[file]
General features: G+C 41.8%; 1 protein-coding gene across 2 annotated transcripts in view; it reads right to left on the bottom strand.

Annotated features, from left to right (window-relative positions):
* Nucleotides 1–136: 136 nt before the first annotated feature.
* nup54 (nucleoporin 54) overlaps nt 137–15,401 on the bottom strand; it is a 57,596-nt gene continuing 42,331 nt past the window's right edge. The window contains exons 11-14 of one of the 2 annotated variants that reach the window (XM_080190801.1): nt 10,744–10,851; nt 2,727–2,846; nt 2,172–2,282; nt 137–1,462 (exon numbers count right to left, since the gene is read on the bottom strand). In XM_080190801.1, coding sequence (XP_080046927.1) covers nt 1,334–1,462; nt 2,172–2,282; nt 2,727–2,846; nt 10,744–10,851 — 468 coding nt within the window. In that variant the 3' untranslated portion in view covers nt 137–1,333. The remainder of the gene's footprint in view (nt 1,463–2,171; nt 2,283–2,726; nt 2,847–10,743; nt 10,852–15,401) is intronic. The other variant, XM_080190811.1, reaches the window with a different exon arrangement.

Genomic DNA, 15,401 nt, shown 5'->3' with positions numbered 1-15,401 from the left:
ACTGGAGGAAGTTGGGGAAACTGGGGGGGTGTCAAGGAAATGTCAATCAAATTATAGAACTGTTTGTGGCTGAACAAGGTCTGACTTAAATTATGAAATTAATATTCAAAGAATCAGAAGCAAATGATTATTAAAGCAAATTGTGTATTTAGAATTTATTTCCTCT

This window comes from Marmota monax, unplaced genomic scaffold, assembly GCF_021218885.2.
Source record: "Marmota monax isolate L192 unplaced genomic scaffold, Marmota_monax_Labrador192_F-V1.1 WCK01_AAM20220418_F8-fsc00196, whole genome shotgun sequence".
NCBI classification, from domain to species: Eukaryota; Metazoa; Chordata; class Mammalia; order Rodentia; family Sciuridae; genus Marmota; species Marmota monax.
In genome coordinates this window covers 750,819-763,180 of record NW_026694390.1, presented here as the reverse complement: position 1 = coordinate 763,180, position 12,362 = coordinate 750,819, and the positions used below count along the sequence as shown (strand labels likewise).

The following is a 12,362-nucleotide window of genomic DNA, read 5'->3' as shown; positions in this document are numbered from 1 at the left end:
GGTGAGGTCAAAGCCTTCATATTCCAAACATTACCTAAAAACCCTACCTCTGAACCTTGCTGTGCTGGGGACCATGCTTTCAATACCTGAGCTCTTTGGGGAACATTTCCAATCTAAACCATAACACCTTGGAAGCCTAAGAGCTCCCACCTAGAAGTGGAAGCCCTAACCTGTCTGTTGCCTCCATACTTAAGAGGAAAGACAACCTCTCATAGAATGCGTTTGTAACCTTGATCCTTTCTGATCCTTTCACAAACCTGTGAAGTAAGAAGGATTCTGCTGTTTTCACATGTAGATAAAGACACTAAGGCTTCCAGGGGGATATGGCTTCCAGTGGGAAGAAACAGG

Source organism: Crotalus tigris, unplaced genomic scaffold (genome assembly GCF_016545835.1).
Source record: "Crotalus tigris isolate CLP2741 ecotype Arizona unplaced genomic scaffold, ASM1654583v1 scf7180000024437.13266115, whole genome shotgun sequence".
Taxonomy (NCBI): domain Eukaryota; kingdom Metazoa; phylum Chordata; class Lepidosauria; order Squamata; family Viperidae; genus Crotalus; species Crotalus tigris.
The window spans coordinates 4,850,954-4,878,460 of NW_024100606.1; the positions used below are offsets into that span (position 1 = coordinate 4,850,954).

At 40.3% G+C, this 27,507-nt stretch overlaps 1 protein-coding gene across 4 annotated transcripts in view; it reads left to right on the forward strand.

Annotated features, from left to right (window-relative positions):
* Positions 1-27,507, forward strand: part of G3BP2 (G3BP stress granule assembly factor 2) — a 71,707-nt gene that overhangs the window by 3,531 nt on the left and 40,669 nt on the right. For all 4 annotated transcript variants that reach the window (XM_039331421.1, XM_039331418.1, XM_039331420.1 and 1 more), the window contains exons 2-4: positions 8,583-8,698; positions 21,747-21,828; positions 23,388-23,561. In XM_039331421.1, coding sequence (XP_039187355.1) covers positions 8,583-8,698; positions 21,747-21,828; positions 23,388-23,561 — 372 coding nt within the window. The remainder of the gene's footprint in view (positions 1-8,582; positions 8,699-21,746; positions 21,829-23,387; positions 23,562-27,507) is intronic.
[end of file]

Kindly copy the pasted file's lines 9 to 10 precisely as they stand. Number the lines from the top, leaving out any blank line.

NCBI classification, from domain to species: Eukaryota; Metazoa; Chordata; class Mammalia; order Rodentia; family Sciuridae; genus Marmota; species Marmota monax.
In genome coordinates this window covers 750,819-763,180 of record NW_026694390.1, presented here as the reverse complement: position 1 = coordinate 763,180, position 12,362 = coordinate 750,819, and the positions used below count along the sequence as shown (strand labels likewise).